Life happens and when it does, there usually are money consequences. The first part of each new year often brings with it unexpected expenses, taxes, and changes in priorities for many clients. This year has been no exception. The key is to make sure that you don’t let short-term issues alter the long-term trajectory of your financial plan.
When you think about how you make money decisions, you’re inevitably considering how the choices will impact your life. The intersection of money and life is essentially the center of gravity for financial planning. This is where your goals and money are in balance.
The crossroads where your goals and resources meet is the beginning point for your financial life journey.
You probably think of life and money as separate categories, but they are closely connected. Almost everything in life relates back to money. You can’t disentangle one from the other. Where you live, where your kids attend school, the car you drive, and the clothes you wear all are linked to money.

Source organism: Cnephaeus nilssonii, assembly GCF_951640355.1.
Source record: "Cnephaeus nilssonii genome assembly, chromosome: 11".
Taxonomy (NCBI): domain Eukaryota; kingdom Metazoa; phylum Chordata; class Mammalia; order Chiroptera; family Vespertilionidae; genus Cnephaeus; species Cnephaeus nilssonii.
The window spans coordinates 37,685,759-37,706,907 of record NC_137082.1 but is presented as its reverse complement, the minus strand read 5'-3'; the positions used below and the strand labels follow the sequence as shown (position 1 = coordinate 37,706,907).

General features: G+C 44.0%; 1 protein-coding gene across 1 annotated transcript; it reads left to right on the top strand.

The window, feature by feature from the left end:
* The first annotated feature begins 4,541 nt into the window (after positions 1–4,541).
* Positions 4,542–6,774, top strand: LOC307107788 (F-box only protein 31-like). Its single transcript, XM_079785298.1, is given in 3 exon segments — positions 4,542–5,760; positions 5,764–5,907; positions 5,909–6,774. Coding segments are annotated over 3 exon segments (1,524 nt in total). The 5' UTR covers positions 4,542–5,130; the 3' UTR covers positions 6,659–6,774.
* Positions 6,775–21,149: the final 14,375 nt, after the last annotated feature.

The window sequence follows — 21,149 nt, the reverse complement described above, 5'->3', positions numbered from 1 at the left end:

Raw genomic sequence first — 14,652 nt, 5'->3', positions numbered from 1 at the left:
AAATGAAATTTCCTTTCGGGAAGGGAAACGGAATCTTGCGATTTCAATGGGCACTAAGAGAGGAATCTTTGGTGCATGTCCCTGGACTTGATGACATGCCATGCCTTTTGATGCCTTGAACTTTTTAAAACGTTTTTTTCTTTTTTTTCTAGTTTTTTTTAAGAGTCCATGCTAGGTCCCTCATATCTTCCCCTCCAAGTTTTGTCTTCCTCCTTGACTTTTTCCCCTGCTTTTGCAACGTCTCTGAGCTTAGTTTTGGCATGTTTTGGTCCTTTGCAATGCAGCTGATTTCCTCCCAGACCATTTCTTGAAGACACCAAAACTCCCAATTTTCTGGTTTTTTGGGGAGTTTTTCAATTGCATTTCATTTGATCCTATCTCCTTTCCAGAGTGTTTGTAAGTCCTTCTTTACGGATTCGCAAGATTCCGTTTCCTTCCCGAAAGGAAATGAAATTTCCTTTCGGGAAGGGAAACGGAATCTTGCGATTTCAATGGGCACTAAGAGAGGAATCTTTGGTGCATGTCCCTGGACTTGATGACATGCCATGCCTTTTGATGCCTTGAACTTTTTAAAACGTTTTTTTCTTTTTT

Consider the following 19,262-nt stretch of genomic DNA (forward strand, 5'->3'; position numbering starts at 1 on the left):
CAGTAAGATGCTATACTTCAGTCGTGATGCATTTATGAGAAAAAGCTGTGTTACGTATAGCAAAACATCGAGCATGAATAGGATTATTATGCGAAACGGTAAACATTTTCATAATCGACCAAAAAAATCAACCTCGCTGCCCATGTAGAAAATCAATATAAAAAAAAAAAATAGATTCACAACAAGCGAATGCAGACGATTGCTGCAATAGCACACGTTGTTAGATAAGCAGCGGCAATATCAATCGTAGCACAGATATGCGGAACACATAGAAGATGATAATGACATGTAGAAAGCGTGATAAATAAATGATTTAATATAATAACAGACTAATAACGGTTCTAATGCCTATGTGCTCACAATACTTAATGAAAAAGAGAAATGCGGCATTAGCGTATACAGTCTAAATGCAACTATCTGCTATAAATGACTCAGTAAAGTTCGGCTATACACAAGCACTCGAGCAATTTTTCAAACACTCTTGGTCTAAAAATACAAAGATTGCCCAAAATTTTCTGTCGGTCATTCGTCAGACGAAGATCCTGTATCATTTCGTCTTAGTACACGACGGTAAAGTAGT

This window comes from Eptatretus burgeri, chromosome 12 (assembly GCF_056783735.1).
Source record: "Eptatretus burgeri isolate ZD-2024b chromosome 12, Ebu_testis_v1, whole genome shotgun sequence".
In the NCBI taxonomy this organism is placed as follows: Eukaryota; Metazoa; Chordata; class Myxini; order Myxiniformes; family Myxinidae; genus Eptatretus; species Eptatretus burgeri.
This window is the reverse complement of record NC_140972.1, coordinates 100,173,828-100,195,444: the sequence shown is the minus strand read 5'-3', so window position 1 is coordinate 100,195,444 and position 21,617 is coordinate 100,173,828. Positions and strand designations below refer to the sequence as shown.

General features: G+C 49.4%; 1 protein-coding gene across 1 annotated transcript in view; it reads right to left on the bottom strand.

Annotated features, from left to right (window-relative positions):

As much as you might want life to be predictable and steady, it’s sometimes unpredictable and shaky. Both positive and negative life events can cause you to detour from the path you planned. Life is dynamic and your money decisions should adapt to your life changes.
We sometimes see a disconnect with clients when it comes to expressing life goals in money terms. We recently worked with a client who sold a business and as a result, had a laundry list of life changes he wanted to pursue. His aspirations far exceeded his financial resources, even though these resources were substantial.
It’s quite common for clients to initially resist discussing life goals within the financial planning setting. You have to cross that barrier in order to realize life is connected to money in almost everything you do.
When thinking about financial goals, consider attaching an estimated dollar cost next to everything that you want to accomplish. If you’re like most clients we’ve worked with, you will quickly realize that you have to prioritize. You likely don’t have enough money to do everything that you can imagine.
Money is like food. You need it to sustain life, but you should be smart in how you approach both. Poor food choices can have a detrimental impact on your health, the same holds true for poor financial choices. Your financial health requires trade-offs and setting priorities. Your money priorities should be reflected in your financial decisions.
The key to financial peace of mind starts with balancing the personal and financial parts of your life. Start there.